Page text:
Nashville residents will soon get a mic to let elected officials know what they think of Mayor John Cooper’s proposed budget.
Over the next month, the council will get to propose changes to Cooper’s template and pass a budget for next fiscal year.
Last year, residents swarmed the meeting and called for more money towards housing, education and social services, while demanding less for the police and jails. But the call for an overhaul came too late — and in some cases was easy to ignore.
Some grassroots groups have been training members to get ready for this year.
WPLN spoke with neighborhood leader Gordon Stacy Harmon and two councilmembers to get tips on being effective at the next council meeting on Tuesday, June 1. Residents will only be able to give their input in person at the Music City Center.
When it’s your turn to talk you’ll be asked your name, stance on the issue and address. The purpose is to make sure you live in the Metro area.
The meeting will start at 6:30 p.m. and be streamed live on the Metro Nashville Network for people just wanting to watch.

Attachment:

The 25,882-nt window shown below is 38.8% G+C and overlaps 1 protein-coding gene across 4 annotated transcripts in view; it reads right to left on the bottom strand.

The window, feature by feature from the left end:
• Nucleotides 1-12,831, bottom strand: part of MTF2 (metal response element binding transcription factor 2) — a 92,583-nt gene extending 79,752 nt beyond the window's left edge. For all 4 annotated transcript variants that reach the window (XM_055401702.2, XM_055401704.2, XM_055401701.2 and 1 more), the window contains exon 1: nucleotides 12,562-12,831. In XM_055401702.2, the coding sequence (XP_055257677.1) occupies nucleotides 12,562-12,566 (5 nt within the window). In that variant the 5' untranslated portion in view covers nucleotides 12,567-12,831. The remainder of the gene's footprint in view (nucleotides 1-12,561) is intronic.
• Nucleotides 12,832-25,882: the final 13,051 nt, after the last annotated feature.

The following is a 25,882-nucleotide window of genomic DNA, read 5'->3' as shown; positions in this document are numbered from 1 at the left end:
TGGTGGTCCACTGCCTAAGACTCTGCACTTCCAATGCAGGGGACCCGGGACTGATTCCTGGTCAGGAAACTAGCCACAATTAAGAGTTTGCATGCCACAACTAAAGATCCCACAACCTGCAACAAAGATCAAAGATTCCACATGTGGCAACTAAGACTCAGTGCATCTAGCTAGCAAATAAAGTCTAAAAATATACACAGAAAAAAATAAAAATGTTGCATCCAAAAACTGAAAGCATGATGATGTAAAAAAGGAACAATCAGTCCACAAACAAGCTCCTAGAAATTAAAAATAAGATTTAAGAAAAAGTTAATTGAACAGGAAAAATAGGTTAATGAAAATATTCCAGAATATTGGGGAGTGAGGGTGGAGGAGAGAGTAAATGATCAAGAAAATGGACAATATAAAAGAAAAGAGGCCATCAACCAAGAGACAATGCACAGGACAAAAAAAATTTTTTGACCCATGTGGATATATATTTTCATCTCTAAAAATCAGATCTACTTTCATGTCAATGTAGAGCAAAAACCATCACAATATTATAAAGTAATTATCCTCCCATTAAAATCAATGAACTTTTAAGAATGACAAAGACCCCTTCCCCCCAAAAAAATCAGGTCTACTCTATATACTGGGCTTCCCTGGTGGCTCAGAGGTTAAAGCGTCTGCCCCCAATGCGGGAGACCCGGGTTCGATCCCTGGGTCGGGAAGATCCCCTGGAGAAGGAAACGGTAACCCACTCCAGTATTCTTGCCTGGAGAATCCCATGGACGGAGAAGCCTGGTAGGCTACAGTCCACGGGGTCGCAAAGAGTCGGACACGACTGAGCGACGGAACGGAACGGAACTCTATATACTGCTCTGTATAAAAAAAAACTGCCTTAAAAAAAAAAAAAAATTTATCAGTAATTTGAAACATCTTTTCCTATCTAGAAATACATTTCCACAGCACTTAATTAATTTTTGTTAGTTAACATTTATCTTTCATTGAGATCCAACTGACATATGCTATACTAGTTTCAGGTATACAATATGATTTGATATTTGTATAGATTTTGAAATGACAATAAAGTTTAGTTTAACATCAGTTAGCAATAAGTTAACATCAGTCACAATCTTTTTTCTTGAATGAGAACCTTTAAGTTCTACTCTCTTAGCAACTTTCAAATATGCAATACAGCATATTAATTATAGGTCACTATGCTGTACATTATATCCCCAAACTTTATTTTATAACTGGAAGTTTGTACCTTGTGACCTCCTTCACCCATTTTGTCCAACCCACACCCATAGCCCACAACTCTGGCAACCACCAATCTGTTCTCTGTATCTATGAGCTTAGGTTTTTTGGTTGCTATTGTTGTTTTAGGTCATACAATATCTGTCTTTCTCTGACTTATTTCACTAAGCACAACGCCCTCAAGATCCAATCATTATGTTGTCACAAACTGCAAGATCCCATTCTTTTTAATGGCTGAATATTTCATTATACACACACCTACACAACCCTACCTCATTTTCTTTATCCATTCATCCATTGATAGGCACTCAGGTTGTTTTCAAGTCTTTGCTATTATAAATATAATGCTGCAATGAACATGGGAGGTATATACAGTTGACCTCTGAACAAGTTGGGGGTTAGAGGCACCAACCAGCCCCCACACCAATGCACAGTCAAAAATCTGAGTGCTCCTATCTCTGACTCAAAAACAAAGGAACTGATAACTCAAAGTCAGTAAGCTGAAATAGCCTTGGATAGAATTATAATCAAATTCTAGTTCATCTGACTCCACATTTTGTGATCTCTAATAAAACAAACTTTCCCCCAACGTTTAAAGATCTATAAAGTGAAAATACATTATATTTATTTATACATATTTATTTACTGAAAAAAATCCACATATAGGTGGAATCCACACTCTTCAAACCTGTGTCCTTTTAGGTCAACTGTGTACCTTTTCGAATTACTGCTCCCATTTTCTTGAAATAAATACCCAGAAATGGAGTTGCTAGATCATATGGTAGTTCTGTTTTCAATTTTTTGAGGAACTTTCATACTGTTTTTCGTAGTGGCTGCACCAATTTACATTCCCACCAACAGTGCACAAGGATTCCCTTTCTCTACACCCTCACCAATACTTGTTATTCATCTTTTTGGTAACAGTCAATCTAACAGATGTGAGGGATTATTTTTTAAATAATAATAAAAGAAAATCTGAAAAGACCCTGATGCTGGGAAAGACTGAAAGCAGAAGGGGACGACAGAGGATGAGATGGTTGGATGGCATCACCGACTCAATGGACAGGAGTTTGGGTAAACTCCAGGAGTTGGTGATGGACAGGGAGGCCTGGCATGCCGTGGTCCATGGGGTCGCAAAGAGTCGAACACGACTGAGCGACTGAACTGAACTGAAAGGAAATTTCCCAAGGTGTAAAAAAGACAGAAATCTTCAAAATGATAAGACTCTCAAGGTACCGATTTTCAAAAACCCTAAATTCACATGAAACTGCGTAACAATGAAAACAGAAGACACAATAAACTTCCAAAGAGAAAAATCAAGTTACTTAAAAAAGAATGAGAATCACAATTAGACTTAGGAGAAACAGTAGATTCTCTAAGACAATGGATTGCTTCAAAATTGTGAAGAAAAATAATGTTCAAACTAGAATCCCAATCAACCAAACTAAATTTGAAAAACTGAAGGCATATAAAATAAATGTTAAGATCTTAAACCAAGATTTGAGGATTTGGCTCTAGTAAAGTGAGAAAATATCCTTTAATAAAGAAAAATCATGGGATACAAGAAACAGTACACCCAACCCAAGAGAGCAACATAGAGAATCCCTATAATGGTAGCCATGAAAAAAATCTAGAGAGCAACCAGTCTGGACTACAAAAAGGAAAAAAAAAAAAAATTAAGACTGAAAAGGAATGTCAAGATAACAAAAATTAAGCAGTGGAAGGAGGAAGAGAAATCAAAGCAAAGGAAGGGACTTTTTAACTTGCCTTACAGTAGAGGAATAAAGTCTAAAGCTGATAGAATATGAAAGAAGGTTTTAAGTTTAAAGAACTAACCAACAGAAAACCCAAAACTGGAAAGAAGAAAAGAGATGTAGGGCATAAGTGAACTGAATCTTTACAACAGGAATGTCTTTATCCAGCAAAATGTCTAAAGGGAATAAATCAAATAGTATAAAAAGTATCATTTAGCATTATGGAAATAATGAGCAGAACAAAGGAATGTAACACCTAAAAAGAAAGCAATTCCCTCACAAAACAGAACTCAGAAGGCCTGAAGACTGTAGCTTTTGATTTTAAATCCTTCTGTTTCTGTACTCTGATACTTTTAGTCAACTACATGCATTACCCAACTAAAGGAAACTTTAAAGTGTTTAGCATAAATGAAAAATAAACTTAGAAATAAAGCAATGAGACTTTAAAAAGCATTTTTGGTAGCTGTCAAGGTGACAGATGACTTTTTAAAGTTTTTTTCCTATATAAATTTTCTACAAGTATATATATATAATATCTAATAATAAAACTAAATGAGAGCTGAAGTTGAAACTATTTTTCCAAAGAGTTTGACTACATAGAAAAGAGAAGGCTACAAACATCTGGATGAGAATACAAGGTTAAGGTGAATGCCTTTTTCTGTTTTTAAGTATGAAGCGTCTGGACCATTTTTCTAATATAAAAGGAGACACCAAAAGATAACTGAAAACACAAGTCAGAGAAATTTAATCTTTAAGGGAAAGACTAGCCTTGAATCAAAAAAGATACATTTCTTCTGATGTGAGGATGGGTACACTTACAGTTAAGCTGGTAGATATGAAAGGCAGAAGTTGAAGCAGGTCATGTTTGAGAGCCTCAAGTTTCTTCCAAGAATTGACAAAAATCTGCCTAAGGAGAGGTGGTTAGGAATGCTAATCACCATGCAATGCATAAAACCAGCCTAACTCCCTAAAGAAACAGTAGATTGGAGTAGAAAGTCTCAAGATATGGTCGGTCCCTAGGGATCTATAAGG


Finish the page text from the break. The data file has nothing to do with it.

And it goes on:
Here’s how to deliver a killer two minutes:
- Get your facts straight. It’s important to remember elected officials want to hear from residents, but they must make decisions that are justifiable and gel with the law.
- Be unscripted. You want to be natural and unscripted while also hitting your points on time. So write out your points. (I like bullet points; it’s easier to digest if I need to reference it.) And practice hitting them on time. Sometimes groups organize to deliver their theme. It’s important to apply these notes and have each person talk in their own voice because, if not, the message will get lost.
“I’m elected to listen,” Councilmember Tanaka Vercher says. “It is beneficial when neighbors speak from their authentic perspective.”
- Deal with your emotions. We’re human so having emotions is cool but you must reel it in. If you’re angry or frustrate, it could cause some councilmembers to shut down and not listen.
“Telling personal stories that make real the outcomes of our decisions is very powerful,” countywide Councilmember Burkley Allen says. “That is more likely to sway an opinion than being belligerent or threatening.